What role, if any, do incidental emotions play in people’s beliefs about climate change and support for climate mitigation policies? This question has received surprisingly little attention, despite a growing recognition that reactions to climate change information are shaped by various contextual factors beyond the information itself. Drawing on recent perspectives in psychology and communication, we conducted an experiment (N = 719) in which participants were randomly assigned to one of two emotion-induction treatments (guilt or anger) or to a no-emotion (neutral) control condition immediately before reading a news story about negative climate impacts and reporting on related policy preferences (e.g., support for taxing carbon polluters). Results revealed a number of significant effects, some of which emerged for the sample overall (e.g., guilt increased support for particular climate mitigation policies) and some that depended on personal and message factors suggested by prior research (e.g., political affiliation and social distance). Overall, these findings suggest that emotions may play an important role in guiding how the public processes and reacts to information about climate change.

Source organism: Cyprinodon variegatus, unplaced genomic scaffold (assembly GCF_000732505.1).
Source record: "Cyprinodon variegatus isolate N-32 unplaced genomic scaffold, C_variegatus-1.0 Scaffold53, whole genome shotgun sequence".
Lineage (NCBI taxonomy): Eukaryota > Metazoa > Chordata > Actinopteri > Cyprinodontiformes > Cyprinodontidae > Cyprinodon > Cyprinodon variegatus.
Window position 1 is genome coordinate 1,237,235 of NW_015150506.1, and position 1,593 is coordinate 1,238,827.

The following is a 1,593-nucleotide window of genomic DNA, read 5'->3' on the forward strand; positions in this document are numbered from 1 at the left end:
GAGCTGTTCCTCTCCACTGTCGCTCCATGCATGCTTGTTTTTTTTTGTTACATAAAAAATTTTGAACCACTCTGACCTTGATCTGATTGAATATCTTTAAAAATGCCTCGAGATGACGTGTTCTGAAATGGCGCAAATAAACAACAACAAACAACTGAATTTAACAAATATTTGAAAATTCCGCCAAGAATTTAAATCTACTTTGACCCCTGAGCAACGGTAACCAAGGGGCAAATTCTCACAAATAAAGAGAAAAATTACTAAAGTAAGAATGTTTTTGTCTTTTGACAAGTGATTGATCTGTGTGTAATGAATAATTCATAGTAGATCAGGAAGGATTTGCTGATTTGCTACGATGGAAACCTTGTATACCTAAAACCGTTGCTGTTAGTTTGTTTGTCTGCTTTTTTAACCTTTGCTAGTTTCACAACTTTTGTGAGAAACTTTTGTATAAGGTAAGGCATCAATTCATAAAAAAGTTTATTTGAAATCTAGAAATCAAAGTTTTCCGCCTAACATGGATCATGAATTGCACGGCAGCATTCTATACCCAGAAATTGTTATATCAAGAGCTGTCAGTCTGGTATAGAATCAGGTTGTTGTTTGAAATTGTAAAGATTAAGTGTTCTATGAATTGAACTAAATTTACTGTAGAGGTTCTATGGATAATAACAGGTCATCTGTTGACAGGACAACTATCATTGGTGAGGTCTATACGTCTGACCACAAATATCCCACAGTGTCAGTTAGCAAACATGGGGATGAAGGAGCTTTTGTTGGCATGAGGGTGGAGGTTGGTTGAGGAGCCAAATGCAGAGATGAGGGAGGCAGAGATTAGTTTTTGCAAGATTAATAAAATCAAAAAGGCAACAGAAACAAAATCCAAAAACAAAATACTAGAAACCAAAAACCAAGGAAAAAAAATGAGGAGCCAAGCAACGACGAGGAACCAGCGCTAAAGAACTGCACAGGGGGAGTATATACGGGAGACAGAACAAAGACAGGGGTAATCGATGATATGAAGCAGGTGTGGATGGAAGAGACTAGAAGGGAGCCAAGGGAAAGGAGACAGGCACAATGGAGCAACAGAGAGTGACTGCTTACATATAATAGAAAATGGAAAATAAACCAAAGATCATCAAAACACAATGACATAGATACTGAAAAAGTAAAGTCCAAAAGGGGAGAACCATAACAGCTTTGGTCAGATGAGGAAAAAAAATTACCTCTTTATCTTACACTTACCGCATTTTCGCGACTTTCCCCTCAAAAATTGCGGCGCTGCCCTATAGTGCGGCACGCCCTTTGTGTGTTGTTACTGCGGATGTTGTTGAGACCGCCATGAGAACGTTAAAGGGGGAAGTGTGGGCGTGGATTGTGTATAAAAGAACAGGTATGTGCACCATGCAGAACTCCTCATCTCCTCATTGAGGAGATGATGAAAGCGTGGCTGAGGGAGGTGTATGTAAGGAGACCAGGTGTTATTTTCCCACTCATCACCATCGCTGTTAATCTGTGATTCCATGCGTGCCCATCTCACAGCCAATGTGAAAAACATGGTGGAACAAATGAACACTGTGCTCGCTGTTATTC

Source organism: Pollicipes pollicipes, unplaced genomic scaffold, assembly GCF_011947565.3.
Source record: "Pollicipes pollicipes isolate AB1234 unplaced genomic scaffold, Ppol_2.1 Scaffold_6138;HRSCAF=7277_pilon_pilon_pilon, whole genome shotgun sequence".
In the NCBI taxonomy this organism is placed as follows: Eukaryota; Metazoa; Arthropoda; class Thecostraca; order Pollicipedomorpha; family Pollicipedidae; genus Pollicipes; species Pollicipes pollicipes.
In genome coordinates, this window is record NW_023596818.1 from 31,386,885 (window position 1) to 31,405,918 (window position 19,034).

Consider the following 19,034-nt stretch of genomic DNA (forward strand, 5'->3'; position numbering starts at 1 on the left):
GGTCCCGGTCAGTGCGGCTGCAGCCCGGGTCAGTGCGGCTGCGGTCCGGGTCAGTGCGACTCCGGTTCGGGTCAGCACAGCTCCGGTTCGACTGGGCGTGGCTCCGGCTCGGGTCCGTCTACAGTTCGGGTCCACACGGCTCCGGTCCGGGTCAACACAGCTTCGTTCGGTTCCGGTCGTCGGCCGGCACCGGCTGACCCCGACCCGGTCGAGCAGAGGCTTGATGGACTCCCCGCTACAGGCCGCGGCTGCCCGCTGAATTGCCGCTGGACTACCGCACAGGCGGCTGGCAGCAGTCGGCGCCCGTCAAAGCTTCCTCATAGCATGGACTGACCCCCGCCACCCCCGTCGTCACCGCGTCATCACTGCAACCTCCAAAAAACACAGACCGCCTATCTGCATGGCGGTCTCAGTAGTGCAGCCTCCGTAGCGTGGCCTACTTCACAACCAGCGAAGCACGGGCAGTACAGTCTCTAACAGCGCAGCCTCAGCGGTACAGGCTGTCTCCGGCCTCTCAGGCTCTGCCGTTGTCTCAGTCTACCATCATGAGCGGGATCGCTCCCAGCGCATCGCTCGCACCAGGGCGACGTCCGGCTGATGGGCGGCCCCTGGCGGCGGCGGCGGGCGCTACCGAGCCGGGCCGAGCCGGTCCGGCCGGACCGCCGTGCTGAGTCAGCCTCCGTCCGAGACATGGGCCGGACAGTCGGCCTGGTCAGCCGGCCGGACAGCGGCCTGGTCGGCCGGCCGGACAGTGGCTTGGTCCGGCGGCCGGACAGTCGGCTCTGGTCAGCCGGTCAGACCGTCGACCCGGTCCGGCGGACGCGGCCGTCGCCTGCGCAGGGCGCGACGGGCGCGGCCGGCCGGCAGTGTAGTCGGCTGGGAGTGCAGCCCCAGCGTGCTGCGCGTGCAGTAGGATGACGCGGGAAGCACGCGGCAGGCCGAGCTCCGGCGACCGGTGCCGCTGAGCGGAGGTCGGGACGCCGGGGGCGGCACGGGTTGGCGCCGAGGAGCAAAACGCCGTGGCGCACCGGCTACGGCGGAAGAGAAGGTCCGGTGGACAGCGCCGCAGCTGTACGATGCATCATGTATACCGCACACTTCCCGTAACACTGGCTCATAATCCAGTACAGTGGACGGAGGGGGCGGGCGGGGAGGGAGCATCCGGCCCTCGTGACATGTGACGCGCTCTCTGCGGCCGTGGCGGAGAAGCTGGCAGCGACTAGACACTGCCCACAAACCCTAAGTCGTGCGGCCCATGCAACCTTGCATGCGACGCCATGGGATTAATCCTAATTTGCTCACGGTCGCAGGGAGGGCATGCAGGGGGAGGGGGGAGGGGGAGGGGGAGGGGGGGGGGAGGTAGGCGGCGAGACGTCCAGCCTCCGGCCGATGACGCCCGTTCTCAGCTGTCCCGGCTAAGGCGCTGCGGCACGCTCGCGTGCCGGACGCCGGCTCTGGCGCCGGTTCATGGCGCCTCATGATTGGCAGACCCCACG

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We opted not to employ a no-article control condition to keep the informational context in which participants reported their policy preferences roughly equivalent and to help bolster the credibility of the cover story.
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Lu, H., Schuldt, J.P. Exploring the role of incidental emotions in support for climate change policy. Climatic Change 131, 719–726 (2015). https://doi.org/10.1007/s10584-015-1443-x
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